Recognizing that current antidepressants and antipsychotics are symptomatic treatments and that there is overlap in the causes of depression and schizophrenia, a specific diagnostic label is not crucial for optimal treatment. Instead, a more pragmatic focus is to select the simplest medication regimen that will maximize therapeutic effects and minimize adverse effects. As always, minimizing the number of medications prescribed concurrently is likely to be optimal because the number and complexity of drug interactions increase exponentially with additional medications.
Both antidepressant and antipsychotic medications can be used to treat comorbid depressive and psychotic symptoms; however, monotherapy with a drug with dual efficacy for both types of symptoms can also be tried. Several medications originally developed and marketed as antipsychotics are now approved by the FDA as augmentation treatments for refractory depression. This trend began with quetiapine and now includes other atypical antipsychotics, such as aripiprazole, and a combined olanzapine/fluoxetine formulation. Although the use of antipsychotics to augment antidepressant treatment is relatively new, the pharmacological overlap in efficacy is not new. Amoxapine is an old heterocyclic compound that has both antidepressant and antipsychotic properties.
The antipsychotics currently approved for augmentation treatment of depression are an obvious choice in psychotic depression. However, quetiapine has quite low affinity for the D2 receptor, and aripiprazole is not a D2 antagonist like other antipsychotics but a partial agonist.14 Thus, a more potent D2-antagonist antipsychotic (eg, haloperidol, risperidone, paliperidone, fluphenazine, pimozide) may be preferable to achieve sufficient D2 occupancy for antipsychotic effects while minimizing off-target adverse effects when combined with antidepressant medication. Severe depression with prominent psychotic symptoms may also present with strong suicidal ideation or with drastic psychomotor retardation and catatonia, at which point patients may stop eating and drinking. Such scenarios usually require intervention with ECT, which typically has a rapid effect on both psychotic and depressive symptoms.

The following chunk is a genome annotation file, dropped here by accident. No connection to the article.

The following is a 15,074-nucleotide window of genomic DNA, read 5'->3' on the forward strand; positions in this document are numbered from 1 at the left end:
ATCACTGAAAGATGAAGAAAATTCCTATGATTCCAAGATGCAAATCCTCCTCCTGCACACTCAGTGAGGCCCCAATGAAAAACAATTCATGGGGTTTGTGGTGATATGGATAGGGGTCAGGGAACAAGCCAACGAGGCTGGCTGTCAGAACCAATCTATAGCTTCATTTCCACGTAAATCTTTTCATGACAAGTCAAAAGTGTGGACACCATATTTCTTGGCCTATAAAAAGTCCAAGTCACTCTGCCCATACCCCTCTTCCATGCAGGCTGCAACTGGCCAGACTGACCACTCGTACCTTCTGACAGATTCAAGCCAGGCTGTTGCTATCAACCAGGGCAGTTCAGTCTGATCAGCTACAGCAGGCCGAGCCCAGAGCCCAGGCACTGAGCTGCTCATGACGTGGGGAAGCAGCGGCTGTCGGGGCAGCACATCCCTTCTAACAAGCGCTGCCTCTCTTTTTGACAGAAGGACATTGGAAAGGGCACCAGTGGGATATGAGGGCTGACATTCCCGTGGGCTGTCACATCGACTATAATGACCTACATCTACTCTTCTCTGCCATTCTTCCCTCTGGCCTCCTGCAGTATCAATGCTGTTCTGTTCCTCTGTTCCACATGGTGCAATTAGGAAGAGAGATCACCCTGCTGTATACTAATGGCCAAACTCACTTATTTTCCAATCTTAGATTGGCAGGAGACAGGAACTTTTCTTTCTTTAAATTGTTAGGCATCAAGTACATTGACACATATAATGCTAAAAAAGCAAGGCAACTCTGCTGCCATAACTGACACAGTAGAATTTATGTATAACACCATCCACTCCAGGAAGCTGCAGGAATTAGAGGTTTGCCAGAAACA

To minimize adverse effects, it is vital to consider the off-target effects of medications that are to be combined. The most commonly used antidepressants primarily inhibit monoamine reuptake, including norepinephrine, serotonin and, in the case of bupropion, dopamine. Conversely, all antipsychotics bind to dopamine D2 receptor, which is a member of the G-protein coupled receptor family. Therefore, lower-affinity antipsychotics (eg, clozapine, quetiapine, chlorpromazine, ziprasidone, loxapine) tend to cross-react with other G-protein coupled receptors, such as a- adrenergic (causing orthostatic hypotension), histamine (sedation), serotonin (sexual dysfunction, appetite), and muscarinic acetylcholine (constipation, dry mouth, tachycardia, confusion). These receptors, particularly muscarinic acetylcholine receptors, are also blocked by the tricyclic antidepressants (eg, desipramine, imipramine, nortriptyline, amitriptyline); thus, combined treatment with a low-potency antipsychotic may exacerbate anticholinergic adverse effects.
The co-occurrence of psychosis and depression in a variety of contexts, combined with recent genetic discoveries, weakens the diagnostic distinction between these symptoms. There is also increasing overlap in the medications used to treat these symptoms, and a judicious selection of combination therapy can minimize adverse effects and enhance compliance. Further research into the causes of these symptoms may generate better treatment targets that could eventually be more specific and more effective.
Dr. Wong is Psychiatrist and Scientist, Campbell Family Mental Health Research Institute, Centre for Addiction and Mental Health, Toronto, Ontario; and Professor of Psychiatry, University of Toronto. He reports no conflicts of interest concerning the subject matter of this article.